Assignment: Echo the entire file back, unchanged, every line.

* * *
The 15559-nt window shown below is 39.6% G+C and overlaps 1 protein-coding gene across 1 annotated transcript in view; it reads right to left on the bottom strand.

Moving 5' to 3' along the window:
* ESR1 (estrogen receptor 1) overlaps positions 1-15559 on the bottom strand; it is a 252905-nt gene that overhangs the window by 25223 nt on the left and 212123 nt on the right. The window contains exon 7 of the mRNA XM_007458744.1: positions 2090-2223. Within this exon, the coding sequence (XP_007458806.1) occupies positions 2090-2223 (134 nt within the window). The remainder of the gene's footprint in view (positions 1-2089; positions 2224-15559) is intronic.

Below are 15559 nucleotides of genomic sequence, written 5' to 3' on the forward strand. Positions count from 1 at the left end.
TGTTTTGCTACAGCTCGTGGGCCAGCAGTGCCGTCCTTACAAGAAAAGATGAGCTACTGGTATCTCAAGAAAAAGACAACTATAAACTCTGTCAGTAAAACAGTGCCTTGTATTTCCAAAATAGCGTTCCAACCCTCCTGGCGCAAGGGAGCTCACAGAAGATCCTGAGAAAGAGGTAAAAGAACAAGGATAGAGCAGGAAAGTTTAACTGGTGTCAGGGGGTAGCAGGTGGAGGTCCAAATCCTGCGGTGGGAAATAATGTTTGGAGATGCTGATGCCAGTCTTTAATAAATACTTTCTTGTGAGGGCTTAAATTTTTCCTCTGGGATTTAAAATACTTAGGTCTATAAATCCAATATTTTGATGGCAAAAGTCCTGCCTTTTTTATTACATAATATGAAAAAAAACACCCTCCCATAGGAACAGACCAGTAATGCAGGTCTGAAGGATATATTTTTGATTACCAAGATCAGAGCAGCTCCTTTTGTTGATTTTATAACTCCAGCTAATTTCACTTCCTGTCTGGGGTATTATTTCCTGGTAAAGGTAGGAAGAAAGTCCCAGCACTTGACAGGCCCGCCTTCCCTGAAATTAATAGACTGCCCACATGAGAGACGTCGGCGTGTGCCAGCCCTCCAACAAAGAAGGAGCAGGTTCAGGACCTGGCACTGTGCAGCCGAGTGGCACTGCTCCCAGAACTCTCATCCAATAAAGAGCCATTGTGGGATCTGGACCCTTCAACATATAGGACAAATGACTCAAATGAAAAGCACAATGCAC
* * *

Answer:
The 15559-nt window shown below is 39.6% G+C and overlaps 1 protein-coding gene across 1 annotated transcript in view; it reads right to left on the bottom strand.

Moving 5' to 3' along the window:
* ESR1 (estrogen receptor 1) overlaps positions 1-15559 on the bottom strand; it is a 252905-nt gene that overhangs the window by 25223 nt on the left and 212123 nt on the right. The window contains exon 7 of the mRNA XM_007458744.1: positions 2090-2223. Within this exon, the coding sequence (XP_007458806.1) occupies positions 2090-2223 (134 nt within the window). The remainder of the gene's footprint in view (positions 1-2089; positions 2224-15559) is intronic.

Below are 15559 nucleotides of genomic sequence, written 5' to 3' on the forward strand. Positions count from 1 at the left end.
TGTTTTGCTACAGCTCGTGGGCCAGCAGTGCCGTCCTTACAAGAAAAGATGAGCTACTGGTATCTCAAGAAAAAGACAACTATAAACTCTGTCAGTAAAACAGTGCCTTGTATTTCCAAAATAGCGTTCCAACCCTCCTGGCGCAAGGGAGCTCACAGAAGATCCTGAGAAAGAGGTAAAAGAACAAGGATAGAGCAGGAAAGTTTAACTGGTGTCAGGGGGTAGCAGGTGGAGGTCCAAATCCTGCGGTGGGAAATAATGTTTGGAGATGCTGATGCCAGTCTTTAATAAATACTTTCTTGTGAGGGCTTAAATTTTTCCTCTGGGATTTAAAATACTTAGGTCTATAAATCCAATATTTTGATGGCAAAAGTCCTGCCTTTTTTATTACATAATATGAAAAAAAACACCCTCCCATAGGAACAGACCAGTAATGCAGGTCTGAAGGATATATTTTTGATTACCAAGATCAGAGCAGCTCCTTTTGTTGATTTTATAACTCCAGCTAATTTCACTTCCTGTCTGGGGTATTATTTCCTGGTAAAGGTAGGAAGAAAGTCCCAGCACTTGACAGGCCCGCCTTCCCTGAAATTAATAGACTGCCCACATGAGAGACGTCGGCGTGTGCCAGCCCTCCAACAAAGAAGGAGCAGGTTCAGGACCTGGCACTGTGCAGCCGAGTGGCACTGCTCCCAGAACTCTCATCCAATAAAGAGCCATTGTGGGATCTGGACCCTTCAACATATAGGACAAATGACTCAAATGAAAAGCACAATGCAC